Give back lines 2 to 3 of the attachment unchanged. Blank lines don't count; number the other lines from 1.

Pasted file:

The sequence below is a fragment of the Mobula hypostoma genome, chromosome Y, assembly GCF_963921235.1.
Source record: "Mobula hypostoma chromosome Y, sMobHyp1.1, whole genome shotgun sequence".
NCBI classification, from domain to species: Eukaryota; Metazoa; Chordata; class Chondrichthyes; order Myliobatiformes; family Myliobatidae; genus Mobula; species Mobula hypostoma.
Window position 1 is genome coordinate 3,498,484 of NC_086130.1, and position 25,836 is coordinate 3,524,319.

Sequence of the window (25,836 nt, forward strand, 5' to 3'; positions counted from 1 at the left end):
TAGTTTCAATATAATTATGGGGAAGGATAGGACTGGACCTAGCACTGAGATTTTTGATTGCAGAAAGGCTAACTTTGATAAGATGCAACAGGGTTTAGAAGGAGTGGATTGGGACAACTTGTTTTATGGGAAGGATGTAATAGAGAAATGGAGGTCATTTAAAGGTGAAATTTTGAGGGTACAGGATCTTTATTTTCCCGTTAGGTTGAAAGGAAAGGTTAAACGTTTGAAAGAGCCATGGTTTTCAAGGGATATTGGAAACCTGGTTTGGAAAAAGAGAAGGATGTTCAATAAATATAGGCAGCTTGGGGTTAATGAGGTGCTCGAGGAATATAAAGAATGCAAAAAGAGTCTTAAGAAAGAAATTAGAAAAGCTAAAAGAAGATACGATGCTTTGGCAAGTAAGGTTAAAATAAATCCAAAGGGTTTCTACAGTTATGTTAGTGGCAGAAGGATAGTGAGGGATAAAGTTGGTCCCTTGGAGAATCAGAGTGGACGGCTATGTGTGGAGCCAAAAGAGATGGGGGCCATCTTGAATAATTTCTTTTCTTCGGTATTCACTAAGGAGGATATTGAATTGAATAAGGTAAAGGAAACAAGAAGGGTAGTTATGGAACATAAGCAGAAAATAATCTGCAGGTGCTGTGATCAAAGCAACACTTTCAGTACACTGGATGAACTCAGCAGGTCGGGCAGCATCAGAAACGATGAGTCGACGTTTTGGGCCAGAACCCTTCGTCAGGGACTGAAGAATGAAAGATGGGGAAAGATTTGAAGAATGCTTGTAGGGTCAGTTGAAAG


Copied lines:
Source record: "Mobula hypostoma chromosome Y, sMobHyp1.1, whole genome shotgun sequence".
NCBI classification, from domain to species: Eukaryota; Metazoa; Chordata; class Chondrichthyes; order Myliobatiformes; family Myliobatidae; genus Mobula; species Mobula hypostoma.